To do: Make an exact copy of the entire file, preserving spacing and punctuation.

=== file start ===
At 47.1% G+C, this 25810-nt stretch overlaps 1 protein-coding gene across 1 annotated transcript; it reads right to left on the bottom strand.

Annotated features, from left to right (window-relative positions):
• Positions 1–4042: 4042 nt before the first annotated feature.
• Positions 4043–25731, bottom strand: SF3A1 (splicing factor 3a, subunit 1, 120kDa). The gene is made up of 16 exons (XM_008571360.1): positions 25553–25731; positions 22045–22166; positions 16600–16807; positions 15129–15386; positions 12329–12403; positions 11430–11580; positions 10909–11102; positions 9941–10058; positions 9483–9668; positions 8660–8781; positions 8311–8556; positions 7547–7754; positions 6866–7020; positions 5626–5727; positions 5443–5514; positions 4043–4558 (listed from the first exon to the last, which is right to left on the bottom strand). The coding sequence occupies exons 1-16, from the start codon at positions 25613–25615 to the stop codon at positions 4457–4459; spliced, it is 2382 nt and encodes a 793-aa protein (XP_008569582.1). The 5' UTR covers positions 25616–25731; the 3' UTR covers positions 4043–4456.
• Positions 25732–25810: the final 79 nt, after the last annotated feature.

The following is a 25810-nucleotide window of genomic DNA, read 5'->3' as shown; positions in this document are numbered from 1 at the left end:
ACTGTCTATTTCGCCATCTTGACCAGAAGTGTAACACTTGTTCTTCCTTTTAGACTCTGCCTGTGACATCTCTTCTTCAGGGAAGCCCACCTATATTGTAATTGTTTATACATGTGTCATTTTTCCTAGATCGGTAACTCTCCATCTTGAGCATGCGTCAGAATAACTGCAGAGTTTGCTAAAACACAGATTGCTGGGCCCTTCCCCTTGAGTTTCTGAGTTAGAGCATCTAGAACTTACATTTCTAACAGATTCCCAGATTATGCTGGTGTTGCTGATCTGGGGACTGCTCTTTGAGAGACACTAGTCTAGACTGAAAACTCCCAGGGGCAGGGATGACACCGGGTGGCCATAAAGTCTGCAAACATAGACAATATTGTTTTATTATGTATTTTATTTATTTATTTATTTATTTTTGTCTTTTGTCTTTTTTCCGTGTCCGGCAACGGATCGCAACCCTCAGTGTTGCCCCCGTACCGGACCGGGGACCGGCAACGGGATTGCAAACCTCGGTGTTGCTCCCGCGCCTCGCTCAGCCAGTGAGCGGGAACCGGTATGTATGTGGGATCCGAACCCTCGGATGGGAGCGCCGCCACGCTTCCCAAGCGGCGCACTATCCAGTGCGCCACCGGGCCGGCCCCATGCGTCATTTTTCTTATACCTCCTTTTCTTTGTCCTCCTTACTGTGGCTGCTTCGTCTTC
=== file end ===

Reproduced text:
At 47.1% G+C, this 25810-nt stretch overlaps 1 protein-coding gene across 1 annotated transcript; it reads right to left on the bottom strand.

Annotated features, from left to right (window-relative positions):
• Positions 1–4042: 4042 nt before the first annotated feature.
• Positions 4043–25731, bottom strand: SF3A1 (splicing factor 3a, subunit 1, 120kDa). The gene is made up of 16 exons (XM_008571360.1): positions 25553–25731; positions 22045–22166; positions 16600–16807; positions 15129–15386; positions 12329–12403; positions 11430–11580; positions 10909–11102; positions 9941–10058; positions 9483–9668; positions 8660–8781; positions 8311–8556; positions 7547–7754; positions 6866–7020; positions 5626–5727; positions 5443–5514; positions 4043–4558 (listed from the first exon to the last, which is right to left on the bottom strand). The coding sequence occupies exons 1-16, from the start codon at positions 25613–25615 to the stop codon at positions 4457–4459; spliced, it is 2382 nt and encodes a 793-aa protein (XP_008569582.1). The 5' UTR covers positions 25616–25731; the 3' UTR covers positions 4043–4456.
• Positions 25732–25810: the final 79 nt, after the last annotated feature.

The following is a 25810-nucleotide window of genomic DNA, read 5'->3' as shown; positions in this document are numbered from 1 at the left end:
ACTGTCTATTTCGCCATCTTGACCAGAAGTGTAACACTTGTTCTTCCTTTTAGACTCTGCCTGTGACATCTCTTCTTCAGGGAAGCCCACCTATATTGTAATTGTTTATACATGTGTCATTTTTCCTAGATCGGTAACTCTCCATCTTGAGCATGCGTCAGAATAACTGCAGAGTTTGCTAAAACACAGATTGCTGGGCCCTTCCCCTTGAGTTTCTGAGTTAGAGCATCTAGAACTTACATTTCTAACAGATTCCCAGATTATGCTGGTGTTGCTGATCTGGGGACTGCTCTTTGAGAGACACTAGTCTAGACTGAAAACTCCCAGGGGCAGGGATGACACCGGGTGGCCATAAAGTCTGCAAACATAGACAATATTGTTTTATTATGTATTTTATTTATTTATTTATTTATTTTTGTCTTTTGTCTTTTTTCCGTGTCCGGCAACGGATCGCAACCCTCAGTGTTGCCCCCGTACCGGACCGGGGACCGGCAACGGGATTGCAAACCTCGGTGTTGCTCCCGCGCCTCGCTCAGCCAGTGAGCGGGAACCGGTATGTATGTGGGATCCGAACCCTCGGATGGGAGCGCCGCCACGCTTCCCAAGCGGCGCACTATCCAGTGCGCCACCGGGCCGGCCCCATGCGTCATTTTTCTTATACCTCCTTTTCTTTGTCCTCCTTACTGTGGCTGCTTCGTCTTC